Mealworms as a breeding season supplement

CJWildlife is based on a converted farm in Shropshire, a large county in the West Midlands region of England, approximately 80km west of Birmingham.  Most of the surrounding land is intensively farmed for arable crops such as wheat, barley, oil seed rape and potatoes.  Agricultural intensification typically reduces the amount of food available for wildlife and this, along with a lack of nest sites, is thought to be a significant factor in the decline of many once common species.

The UK House Sparrow Passer domesticus population has declined by more than 50% since the 1970s. We have put up over 70 nest boxes specifically to help this species (see separate project ‘The Rea – nest boxes’) but, following a very poor breeding season in 2009 which saw many broods fail and just 38 nestlings ringed, we decided to provide mealworms from March to October to supplement natural supplies of insect food.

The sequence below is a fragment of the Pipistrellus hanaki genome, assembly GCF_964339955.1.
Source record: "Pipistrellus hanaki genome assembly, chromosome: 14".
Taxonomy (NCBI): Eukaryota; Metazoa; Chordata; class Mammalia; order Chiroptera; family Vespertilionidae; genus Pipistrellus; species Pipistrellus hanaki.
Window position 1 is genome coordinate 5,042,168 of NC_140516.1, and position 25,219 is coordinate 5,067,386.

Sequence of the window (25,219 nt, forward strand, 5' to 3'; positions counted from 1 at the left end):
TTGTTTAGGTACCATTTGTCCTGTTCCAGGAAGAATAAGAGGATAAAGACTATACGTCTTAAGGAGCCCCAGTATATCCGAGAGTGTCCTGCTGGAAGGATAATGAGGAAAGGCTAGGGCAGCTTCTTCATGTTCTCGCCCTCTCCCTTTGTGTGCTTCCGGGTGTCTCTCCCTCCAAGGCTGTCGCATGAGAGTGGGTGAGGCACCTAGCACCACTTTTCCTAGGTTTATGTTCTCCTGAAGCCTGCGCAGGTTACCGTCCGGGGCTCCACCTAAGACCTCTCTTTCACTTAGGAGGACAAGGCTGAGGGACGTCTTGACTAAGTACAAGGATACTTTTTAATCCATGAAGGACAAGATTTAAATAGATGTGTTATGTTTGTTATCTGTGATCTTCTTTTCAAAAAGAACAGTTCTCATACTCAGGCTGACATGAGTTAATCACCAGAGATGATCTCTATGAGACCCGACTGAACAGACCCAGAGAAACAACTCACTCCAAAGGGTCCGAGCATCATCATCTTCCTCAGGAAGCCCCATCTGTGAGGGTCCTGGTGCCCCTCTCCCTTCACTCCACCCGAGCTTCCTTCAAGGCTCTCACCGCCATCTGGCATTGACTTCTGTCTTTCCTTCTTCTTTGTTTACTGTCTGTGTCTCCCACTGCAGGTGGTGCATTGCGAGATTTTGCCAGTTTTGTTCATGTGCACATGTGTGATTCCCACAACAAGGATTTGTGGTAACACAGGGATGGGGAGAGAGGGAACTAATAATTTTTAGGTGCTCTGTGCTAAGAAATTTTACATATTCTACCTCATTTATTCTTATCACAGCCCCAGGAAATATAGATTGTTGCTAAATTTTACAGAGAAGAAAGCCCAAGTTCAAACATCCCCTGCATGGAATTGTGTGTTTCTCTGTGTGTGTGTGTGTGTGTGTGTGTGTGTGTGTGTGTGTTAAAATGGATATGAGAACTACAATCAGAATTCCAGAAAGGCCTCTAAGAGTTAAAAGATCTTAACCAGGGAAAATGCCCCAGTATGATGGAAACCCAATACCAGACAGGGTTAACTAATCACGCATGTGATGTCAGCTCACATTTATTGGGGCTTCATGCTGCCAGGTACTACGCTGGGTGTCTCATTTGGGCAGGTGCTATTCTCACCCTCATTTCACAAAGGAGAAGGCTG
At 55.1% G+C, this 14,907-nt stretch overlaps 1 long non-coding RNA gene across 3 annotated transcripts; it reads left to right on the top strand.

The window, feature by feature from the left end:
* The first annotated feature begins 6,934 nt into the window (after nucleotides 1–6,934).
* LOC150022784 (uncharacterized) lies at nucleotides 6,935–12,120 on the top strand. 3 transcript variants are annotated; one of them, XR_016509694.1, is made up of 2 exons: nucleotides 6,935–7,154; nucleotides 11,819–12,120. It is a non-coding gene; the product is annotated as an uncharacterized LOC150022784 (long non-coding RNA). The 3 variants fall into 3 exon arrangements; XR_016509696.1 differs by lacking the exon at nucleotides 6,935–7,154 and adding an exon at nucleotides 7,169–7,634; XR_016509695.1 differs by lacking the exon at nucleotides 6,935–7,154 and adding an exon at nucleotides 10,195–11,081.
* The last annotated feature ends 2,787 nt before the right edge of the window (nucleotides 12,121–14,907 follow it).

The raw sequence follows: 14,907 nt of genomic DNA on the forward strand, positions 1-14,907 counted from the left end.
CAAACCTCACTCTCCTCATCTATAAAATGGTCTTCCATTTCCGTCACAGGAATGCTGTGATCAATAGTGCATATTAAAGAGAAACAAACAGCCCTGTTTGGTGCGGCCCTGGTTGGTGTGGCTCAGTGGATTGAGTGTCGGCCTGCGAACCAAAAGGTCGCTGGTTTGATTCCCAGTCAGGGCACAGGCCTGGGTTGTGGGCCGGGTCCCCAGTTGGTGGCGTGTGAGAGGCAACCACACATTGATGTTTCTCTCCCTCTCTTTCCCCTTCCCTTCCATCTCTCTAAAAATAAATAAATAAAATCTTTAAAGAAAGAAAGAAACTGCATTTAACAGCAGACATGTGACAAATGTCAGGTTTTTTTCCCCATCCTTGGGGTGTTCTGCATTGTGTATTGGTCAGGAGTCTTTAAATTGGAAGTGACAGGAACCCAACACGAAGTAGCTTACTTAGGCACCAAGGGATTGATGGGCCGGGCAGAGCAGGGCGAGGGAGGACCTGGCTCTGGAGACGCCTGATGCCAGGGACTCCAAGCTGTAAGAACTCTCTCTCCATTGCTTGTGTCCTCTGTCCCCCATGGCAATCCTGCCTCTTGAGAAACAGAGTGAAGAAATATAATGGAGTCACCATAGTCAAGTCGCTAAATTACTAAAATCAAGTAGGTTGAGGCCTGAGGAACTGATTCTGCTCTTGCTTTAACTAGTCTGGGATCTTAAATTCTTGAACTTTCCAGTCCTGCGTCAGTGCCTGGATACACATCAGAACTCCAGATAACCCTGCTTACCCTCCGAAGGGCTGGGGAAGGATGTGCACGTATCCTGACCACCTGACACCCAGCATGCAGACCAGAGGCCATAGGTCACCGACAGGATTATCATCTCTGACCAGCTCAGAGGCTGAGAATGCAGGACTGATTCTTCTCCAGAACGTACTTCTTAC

In 2010 a record 130 fledglings were ringed, but that record was broken again in 2011 with 222 nestlings ringed.  The mealworms were also taken by birds such as Pied Wagtails Motacilla alba yarrellii, Robins Erithacus rubecula and Blackbirds Turdus merula.  As an experiment we planned to stop providing mealworms when the demand ended, but the House Sparrows have continued to take them throughout the winter.  It will be interesting to see if this has improved the condition of the birds, which we may detect through an earlier start to the 2012 breeding season or an increase in clutch size.